An early indicator of whether a decline in coronavirus caseloads is helping the economy heal will come Thursday morning when the Labor Department reports the latest data on unemployment claims.
Although filings remain extraordinarily high by historical standards, new state claims have fallen for three weeks in a row after spiking in late December and early January.
“We’re stuck at this very high level of claims, but activity is picking up, which suggests layoffs will be down,” said Julia Pollak, a labor economist with ZipRecruiter, an online employment marketplace. Indeed, job postings at ZipRecruiter stand at 11.3 million, close to the 11.4 million level before the pandemic hit.
With new coronavirus cases down by more than a third from the level two weeks ago, and restrictions eased somewhat in states like California and New York, economists are looking for a lift to the job market.
Plenty of signs of weakness remain. On Friday, the Labor Department reported that employers added just 49,000 jobs in January, underscoring the challenges for the nearly 10 million unemployed Americans.
President Biden cited the weak showing to press for approval of his $1.9 trillion pandemic relief package. It would send $1,400 to many Americans, provide aid to states and cities, and extend unemployment benefits that are due to expire for millions in mid-March.
Ms. Pollak said postings by employers at ZipRecruiter in recent days offered hope. “We’ve seen employers smash all of our expectations and show a great deal of exuberance,” she said. “We are definitely seeing an improvement.”
Royal Dutch Shell on Thursday made the boldest statement among its peers about the waning of the oil age, saying that its oil production had reached a high in 2019 and was now likely to gradually decline.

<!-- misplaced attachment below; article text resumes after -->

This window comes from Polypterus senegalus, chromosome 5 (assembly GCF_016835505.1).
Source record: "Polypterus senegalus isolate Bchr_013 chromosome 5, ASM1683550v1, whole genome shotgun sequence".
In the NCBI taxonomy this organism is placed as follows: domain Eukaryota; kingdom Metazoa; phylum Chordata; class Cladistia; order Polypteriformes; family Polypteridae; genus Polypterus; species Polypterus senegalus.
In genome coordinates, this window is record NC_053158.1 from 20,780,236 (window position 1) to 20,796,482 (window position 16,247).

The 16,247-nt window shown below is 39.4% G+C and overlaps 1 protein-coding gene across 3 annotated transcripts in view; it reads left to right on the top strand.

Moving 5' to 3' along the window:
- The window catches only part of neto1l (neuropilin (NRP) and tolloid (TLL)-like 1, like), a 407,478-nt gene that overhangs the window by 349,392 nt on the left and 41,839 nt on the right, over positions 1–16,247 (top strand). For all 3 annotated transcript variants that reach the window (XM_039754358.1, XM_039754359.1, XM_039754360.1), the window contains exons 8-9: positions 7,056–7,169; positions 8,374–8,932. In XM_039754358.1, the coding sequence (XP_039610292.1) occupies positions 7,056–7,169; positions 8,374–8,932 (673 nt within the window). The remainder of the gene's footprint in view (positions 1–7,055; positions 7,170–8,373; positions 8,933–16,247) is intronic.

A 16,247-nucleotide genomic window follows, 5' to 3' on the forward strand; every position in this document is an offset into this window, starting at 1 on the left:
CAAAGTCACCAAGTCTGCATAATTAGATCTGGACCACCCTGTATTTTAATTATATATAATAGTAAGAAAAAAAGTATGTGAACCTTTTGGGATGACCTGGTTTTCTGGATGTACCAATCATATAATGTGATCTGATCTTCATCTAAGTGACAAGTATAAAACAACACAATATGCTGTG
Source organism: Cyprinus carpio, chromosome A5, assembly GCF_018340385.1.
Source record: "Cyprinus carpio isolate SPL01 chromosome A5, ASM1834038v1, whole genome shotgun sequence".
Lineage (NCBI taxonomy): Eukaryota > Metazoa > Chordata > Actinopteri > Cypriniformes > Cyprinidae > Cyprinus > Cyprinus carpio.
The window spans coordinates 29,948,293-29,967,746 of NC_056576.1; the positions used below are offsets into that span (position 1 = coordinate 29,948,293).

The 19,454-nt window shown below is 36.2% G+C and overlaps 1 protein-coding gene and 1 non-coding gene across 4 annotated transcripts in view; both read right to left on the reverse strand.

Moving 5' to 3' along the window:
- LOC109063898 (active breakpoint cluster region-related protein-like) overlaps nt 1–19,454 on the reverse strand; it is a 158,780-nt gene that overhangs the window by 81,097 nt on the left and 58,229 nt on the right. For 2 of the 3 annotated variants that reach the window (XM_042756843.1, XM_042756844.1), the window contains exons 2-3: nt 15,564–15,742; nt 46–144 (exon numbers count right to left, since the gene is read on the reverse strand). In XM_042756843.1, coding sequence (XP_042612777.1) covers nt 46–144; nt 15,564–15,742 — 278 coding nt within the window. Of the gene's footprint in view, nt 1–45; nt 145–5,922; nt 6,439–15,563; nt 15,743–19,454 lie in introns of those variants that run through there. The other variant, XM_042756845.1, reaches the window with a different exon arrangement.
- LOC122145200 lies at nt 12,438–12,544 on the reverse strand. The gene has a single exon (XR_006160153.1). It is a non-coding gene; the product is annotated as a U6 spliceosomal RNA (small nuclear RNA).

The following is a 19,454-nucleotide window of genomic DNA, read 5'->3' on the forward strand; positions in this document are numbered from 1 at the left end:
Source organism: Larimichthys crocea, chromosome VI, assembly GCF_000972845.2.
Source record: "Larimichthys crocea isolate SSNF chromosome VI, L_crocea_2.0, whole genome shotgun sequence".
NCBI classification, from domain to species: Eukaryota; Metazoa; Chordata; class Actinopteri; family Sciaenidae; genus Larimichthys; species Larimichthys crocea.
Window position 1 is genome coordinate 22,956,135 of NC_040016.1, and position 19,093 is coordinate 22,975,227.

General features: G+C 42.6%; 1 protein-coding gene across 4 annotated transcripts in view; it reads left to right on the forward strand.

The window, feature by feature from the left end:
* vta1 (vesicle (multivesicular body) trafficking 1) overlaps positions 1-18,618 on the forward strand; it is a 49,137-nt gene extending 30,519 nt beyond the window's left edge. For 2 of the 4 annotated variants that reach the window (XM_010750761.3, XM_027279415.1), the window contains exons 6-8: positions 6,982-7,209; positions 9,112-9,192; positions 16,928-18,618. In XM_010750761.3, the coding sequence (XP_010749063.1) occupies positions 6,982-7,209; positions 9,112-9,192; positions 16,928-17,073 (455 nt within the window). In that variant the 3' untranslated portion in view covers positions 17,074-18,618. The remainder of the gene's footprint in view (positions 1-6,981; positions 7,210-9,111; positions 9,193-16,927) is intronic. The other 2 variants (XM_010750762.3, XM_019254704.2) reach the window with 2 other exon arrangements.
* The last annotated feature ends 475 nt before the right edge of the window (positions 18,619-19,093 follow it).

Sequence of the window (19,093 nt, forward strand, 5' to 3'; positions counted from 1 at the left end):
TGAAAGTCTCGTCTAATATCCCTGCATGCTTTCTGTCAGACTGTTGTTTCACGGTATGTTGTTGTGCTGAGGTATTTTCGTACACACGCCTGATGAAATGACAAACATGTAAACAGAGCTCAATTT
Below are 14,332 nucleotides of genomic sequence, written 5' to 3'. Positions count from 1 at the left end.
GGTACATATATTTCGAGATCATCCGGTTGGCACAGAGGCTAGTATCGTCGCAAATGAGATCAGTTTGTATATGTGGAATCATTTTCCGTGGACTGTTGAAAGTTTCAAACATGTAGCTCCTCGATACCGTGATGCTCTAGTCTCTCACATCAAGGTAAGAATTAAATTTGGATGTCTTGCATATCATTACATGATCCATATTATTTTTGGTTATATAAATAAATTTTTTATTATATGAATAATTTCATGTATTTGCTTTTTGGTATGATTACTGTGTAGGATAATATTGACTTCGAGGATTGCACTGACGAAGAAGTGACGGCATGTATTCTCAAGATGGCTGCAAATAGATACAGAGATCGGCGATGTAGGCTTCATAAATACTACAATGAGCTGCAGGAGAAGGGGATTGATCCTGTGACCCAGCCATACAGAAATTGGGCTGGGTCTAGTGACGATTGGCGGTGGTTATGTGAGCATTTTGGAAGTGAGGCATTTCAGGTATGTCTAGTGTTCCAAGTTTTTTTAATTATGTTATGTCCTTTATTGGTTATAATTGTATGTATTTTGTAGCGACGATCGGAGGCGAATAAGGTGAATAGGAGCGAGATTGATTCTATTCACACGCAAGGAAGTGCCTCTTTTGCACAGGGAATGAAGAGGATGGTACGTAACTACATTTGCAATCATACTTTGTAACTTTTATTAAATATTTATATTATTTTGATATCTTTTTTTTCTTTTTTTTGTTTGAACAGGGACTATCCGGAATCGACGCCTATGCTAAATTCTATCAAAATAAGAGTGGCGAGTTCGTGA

Shell’s “total oil production peaked in 2019,” the company said in a statement, and added that it expected a gradual decline of oil production of around 1 to 2 percent annually in coming years.
The company also said that its carbon emissions probably peaked in 2018.
Shell said it was beefing up its previously announced effort to reach net zero carbon emissions by 2050. Analysts, though, said there was little that was new in Shell’s announcement about future investments, and the company’s commitments to invest $2 billion to $3 billion a year in renewable energy like wind and solar lagged some of its peers in terms of the proportion of capital spending allocated.
“Despite the green spin, the substance would suggest a more cautious approach to renewables,” said Stuart Joyner, an analyst at Redburn, a market research firm.
Even before the pandemic wiped out demand for oil last year, energy companies were preparing for a gradual flattening in the world’s appetite for oil, which has trended upward for decades.
Demand has revived somewhat since last spring’s collapse, and oil futures on Monday returned to their pre-pandemic levels, but many legacy producers, especially those based in Europe, are transitioning to a future of cleaner energy, investing more money in renewable sources like wind, solar and hydrogen.